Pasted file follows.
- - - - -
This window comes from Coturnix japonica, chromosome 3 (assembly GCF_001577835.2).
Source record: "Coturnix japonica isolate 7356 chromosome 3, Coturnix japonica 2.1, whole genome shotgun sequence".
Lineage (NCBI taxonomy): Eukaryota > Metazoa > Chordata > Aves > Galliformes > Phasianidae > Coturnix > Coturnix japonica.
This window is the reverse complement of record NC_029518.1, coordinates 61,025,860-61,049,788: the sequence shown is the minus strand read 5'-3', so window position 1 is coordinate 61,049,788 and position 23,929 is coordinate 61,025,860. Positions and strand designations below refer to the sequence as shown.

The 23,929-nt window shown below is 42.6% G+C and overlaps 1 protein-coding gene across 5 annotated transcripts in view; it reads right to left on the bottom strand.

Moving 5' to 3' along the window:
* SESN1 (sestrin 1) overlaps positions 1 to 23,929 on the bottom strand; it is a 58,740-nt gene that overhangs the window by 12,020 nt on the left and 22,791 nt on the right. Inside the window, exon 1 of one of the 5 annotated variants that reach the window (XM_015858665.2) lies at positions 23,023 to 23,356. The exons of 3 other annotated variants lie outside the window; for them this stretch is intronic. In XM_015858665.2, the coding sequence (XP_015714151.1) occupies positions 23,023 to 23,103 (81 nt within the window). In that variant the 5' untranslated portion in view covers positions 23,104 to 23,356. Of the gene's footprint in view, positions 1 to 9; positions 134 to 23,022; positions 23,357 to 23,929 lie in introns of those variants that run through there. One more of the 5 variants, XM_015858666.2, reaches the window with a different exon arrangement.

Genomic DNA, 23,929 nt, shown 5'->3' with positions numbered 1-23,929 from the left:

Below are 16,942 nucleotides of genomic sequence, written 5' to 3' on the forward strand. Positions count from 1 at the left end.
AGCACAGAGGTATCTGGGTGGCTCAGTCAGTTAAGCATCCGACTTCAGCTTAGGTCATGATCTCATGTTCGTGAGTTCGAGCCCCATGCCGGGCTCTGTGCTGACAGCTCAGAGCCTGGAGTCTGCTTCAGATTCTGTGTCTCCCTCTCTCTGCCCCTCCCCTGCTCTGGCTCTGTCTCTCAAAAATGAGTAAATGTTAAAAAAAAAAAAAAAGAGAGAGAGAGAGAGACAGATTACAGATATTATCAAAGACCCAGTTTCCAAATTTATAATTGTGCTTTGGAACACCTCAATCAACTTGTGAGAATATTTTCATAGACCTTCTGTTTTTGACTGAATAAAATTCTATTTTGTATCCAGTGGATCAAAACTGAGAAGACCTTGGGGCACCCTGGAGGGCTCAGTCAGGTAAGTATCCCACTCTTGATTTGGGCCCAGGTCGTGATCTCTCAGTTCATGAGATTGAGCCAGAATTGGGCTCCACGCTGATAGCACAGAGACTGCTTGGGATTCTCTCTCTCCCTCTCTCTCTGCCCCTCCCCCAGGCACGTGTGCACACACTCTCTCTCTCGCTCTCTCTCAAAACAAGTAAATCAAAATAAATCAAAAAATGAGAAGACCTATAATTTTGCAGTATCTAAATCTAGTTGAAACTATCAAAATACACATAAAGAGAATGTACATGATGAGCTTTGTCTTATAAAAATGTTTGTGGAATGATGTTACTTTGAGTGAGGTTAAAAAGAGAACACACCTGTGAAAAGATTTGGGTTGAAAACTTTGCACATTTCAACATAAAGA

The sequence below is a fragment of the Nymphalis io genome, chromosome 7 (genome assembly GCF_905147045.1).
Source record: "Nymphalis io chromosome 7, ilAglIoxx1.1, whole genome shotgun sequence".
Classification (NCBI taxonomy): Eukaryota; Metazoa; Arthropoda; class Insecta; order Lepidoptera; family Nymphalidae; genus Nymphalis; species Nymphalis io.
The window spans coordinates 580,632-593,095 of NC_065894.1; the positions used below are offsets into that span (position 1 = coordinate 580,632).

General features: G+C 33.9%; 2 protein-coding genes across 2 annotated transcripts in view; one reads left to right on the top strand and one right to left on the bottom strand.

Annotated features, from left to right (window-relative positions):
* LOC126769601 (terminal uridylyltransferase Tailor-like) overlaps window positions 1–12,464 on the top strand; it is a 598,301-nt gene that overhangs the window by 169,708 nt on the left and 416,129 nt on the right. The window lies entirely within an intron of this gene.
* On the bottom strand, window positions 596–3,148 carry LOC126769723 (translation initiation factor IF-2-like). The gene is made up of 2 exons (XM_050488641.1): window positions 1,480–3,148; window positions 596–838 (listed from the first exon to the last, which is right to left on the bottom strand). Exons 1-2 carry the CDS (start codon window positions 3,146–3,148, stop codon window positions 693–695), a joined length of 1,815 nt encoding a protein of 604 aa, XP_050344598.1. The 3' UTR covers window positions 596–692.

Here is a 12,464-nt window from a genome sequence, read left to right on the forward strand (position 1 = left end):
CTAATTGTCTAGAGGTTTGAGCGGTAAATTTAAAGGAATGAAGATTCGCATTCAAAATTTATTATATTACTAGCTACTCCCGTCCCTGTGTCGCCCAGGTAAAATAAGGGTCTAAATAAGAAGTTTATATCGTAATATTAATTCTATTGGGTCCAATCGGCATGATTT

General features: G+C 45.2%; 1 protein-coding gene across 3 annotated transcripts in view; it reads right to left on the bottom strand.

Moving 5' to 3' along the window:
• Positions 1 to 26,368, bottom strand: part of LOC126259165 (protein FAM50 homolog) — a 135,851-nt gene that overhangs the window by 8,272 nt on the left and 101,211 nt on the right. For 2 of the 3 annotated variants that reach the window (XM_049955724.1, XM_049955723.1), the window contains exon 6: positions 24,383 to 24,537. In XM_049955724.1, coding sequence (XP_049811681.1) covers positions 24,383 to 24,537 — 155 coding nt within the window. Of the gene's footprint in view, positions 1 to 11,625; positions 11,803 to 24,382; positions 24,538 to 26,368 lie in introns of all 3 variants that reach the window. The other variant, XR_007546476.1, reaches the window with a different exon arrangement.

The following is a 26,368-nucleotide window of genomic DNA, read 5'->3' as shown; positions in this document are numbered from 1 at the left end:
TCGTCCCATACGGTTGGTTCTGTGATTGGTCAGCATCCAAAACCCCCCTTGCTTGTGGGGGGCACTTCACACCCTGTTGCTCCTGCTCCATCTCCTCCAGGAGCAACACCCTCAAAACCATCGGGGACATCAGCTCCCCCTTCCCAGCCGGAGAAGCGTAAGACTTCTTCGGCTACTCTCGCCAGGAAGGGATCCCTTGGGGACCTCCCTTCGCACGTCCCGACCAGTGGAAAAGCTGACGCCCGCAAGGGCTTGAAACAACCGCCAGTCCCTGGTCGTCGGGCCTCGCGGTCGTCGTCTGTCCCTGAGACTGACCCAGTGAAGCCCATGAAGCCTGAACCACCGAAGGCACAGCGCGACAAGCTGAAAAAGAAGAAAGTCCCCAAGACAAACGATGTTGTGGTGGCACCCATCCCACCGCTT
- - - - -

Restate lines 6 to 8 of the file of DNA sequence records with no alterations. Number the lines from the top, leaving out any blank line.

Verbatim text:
Moving 5' to 3' along the window:
* SESN1 (sestrin 1) overlaps positions 1 to 23,929 on the bottom strand; it is a 58,740-nt gene that overhangs the window by 12,020 nt on the left and 22,791 nt on the right. Inside the window, exon 1 of one of the 5 annotated variants that reach the window (XM_015858665.2) lies at positions 23,023 to 23,356. The exons of 3 other annotated variants lie outside the window; for them this stretch is intronic. In XM_015858665.2, the coding sequence (XP_015714151.1) occupies positions 23,023 to 23,103 (81 nt within the window). In that variant the 5' untranslated portion in view covers positions 23,104 to 23,356. Of the gene's footprint in view, positions 1 to 9; positions 134 to 23,022; positions 23,357 to 23,929 lie in introns of those variants that run through there. One more of the 5 variants, XM_015858666.2, reaches the window with a different exon arrangement.

Genomic DNA, 23,929 nt, shown 5'->3' with positions numbered 1-23,929 from the left: